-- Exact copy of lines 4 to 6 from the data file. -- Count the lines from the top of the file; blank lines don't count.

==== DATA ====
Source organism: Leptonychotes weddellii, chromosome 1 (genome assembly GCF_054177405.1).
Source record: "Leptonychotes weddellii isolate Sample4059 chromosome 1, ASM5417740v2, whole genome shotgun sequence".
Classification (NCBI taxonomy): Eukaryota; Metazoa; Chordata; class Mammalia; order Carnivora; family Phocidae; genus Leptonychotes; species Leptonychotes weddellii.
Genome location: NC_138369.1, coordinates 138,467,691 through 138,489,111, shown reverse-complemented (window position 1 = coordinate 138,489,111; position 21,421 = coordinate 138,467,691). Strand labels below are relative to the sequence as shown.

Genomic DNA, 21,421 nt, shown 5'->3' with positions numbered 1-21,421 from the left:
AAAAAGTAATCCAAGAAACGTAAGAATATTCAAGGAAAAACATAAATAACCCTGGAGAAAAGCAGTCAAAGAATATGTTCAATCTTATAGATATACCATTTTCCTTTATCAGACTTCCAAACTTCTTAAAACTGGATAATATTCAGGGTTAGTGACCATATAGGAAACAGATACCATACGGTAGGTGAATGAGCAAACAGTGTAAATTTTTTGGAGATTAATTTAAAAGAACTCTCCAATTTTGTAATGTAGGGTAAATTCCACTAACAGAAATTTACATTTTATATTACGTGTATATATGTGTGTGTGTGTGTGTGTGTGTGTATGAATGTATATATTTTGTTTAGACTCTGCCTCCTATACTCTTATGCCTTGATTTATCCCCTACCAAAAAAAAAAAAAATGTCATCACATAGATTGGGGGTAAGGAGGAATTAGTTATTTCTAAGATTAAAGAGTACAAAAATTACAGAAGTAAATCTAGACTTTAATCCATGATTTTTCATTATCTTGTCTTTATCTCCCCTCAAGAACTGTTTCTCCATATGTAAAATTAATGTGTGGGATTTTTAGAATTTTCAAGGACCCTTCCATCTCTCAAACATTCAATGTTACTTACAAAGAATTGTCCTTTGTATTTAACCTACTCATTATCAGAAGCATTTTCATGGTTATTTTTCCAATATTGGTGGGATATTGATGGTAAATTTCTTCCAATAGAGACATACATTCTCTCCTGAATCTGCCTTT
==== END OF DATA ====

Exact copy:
Genome location: NC_138369.1, coordinates 138,467,691 through 138,489,111, shown reverse-complemented (window position 1 = coordinate 138,489,111; position 21,421 = coordinate 138,467,691). Strand labels below are relative to the sequence as shown.

Genomic DNA, 21,421 nt, shown 5'->3' with positions numbered 1-21,421 from the left:
AAAAAGTAATCCAAGAAACGTAAGAATATTCAAGGAAAAACATAAATAACCCTGGAGAAAAGCAGTCAAAGAATATGTTCAATCTTATAGATATACCATTTTCCTTTATCAGACTTCCAAACTTCTTAAAACTGGATAATATTCAGGGTTAGTGACCATATAGGAAACAGATACCATACGGTAGGTGAATGAGCAAACAGTGTAAATTTTTTGGAGATTAATTTAAAAGAACTCTCCAATTTTGTAATGTAGGGTAAATTCCACTAACAGAAATTTACATTTTATATTACGTGTATATATGTGTGTGTGTGTGTGTGTGTGTGTATGAATGTATATATTTTGTTTAGACTCTGCCTCCTATACTCTTATGCCTTGATTTATCCCCTACCAAAAAAAAAAAAAATGTCATCACATAGATTGGGGGTAAGGAGGAATTAGTTATTTCTAAGATTAAAGAGTACAAAAATTACAGAAGTAAATCTAGACTTTAATCCATGATTTTTCATTATCTTGTCTTTATCTCCCCTCAAGAACTGTTTCTCCATATGTAAAATTAATGTGTGGGATTTTTAGAATTTTCAAGGACCCTTCCATCTCTCAAACATTCAATGTTACTTACAAAGAATTGTCCTTTGTATTTAACCTACTCATTATCAGAAGCATTTTCATGGTTATTTTTCCAATATTGGTGGGATATTGATGGTAAATTTCTTCCAATAGAGACATACATTCTCTCCTGAATCTGCCTTT